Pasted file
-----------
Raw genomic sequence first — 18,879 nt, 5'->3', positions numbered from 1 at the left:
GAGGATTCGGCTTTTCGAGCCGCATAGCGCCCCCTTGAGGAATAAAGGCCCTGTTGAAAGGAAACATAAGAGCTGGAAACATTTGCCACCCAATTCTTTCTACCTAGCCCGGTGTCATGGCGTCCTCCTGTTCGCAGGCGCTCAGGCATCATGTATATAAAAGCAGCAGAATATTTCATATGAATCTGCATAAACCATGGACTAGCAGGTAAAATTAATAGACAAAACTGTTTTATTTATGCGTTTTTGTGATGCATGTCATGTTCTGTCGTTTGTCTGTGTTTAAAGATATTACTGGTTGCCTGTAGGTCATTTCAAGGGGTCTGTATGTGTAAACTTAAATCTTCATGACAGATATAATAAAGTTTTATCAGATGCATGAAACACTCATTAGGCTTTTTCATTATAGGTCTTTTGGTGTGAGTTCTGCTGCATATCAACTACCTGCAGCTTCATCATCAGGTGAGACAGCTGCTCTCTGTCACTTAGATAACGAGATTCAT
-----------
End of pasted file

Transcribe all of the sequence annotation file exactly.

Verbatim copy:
Raw genomic sequence first — 18,879 nt, 5'->3', positions numbered from 1 at the left:
GAGGATTCGGCTTTTCGAGCCGCATAGCGCCCCCTTGAGGAATAAAGGCCCTGTTGAAAGGAAACATAAGAGCTGGAAACATTTGCCACCCAATTCTTTCTACCTAGCCCGGTGTCATGGCGTCCTCCTGTTCGCAGGCGCTCAGGCATCATGTATATAAAAGCAGCAGAATATTTCATATGAATCTGCATAAACCATGGACTAGCAGGTAAAATTAATAGACAAAACTGTTTTATTTATGCGTTTTTGTGATGCATGTCATGTTCTGTCGTTTGTCTGTGTTTAAAGATATTACTGGTTGCCTGTAGGTCATTTCAAGGGGTCTGTATGTGTAAACTTAAATCTTCATGACAGATATAATAAAGTTTTATCAGATGCATGAAACACTCATTAGGCTTTTTCATTATAGGTCTTTTGGTGTGAGTTCTGCTGCATATCAACTACCTGCAGCTTCATCATCAGGTGAGACAGCTGCTCTCTGTCACTTAGATAACGAGATTCAT